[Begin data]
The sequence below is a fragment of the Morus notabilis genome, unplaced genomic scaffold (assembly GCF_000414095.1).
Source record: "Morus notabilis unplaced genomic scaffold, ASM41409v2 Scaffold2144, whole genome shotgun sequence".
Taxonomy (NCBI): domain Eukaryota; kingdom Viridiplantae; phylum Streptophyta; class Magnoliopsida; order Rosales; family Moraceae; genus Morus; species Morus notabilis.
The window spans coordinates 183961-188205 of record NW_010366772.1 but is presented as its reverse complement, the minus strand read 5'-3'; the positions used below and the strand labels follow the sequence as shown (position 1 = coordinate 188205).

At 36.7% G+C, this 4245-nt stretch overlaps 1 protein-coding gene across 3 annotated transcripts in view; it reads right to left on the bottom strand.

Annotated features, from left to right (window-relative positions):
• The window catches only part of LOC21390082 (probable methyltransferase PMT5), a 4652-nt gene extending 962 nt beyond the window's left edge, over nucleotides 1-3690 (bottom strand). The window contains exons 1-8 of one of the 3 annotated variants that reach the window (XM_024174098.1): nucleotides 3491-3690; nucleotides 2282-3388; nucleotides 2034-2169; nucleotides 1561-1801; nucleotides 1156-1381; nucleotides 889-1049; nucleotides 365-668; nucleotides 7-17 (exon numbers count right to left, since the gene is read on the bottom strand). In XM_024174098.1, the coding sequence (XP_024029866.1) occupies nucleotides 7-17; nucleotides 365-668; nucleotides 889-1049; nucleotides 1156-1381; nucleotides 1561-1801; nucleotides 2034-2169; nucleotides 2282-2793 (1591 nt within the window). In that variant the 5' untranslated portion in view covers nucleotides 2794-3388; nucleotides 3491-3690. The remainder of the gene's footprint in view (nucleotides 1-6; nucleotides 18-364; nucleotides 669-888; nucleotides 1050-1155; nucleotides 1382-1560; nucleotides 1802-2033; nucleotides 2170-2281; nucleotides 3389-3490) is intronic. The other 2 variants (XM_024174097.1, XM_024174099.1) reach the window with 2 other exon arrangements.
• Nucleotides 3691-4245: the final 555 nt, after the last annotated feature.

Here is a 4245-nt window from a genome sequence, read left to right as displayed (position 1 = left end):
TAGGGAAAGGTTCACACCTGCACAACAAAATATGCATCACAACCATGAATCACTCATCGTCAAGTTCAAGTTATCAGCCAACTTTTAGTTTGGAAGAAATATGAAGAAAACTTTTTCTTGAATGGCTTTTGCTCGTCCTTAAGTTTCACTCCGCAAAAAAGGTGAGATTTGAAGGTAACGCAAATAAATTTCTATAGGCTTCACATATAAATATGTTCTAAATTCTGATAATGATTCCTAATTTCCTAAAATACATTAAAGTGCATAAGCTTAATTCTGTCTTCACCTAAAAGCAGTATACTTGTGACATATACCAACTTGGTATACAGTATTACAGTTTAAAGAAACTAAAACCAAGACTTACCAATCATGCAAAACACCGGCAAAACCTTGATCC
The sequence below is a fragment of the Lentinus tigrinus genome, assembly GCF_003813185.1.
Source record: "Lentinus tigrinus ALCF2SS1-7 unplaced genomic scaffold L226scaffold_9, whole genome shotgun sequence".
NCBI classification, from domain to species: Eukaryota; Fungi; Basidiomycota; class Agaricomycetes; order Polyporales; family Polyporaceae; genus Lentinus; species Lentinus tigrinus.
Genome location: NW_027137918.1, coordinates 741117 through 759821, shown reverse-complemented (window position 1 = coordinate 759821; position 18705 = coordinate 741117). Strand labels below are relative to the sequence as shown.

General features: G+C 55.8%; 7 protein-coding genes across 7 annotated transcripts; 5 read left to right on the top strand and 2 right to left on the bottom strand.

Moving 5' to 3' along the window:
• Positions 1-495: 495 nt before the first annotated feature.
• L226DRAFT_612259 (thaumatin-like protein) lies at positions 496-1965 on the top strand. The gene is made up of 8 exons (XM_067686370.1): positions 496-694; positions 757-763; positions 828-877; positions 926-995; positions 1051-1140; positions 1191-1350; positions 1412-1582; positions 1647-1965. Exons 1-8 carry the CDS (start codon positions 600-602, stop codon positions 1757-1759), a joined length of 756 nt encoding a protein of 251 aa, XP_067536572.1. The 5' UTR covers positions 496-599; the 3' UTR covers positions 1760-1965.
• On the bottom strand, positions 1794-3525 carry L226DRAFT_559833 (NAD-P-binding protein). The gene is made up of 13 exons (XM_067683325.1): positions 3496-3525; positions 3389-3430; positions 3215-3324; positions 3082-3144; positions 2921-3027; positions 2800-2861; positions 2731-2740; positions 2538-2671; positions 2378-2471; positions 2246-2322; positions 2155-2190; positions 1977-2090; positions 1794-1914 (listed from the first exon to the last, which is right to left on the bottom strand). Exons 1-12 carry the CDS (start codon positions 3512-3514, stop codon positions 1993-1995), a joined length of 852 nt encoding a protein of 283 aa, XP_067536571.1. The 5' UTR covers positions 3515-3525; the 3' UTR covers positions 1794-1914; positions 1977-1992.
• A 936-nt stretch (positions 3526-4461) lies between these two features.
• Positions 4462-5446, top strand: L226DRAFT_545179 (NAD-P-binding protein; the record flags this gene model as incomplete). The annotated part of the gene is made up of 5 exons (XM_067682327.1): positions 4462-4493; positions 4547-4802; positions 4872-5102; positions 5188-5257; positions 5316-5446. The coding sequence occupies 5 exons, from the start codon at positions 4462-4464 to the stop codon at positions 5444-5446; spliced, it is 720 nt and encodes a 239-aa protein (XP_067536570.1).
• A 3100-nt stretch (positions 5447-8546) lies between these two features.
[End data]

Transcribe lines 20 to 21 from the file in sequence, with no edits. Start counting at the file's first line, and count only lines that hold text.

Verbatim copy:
• A 936-nt stretch (positions 3526-4461) lies between these two features.
• Positions 4462-5446, top strand: L226DRAFT_545179 (NAD-P-binding protein; the record flags this gene model as incomplete). The annotated part of the gene is made up of 5 exons (XM_067682327.1): positions 4462-4493; positions 4547-4802; positions 4872-5102; positions 5188-5257; positions 5316-5446. The coding sequence occupies 5 exons, from the start codon at positions 4462-4464 to the stop codon at positions 5444-5446; spliced, it is 720 nt and encodes a 239-aa protein (XP_067536570.1).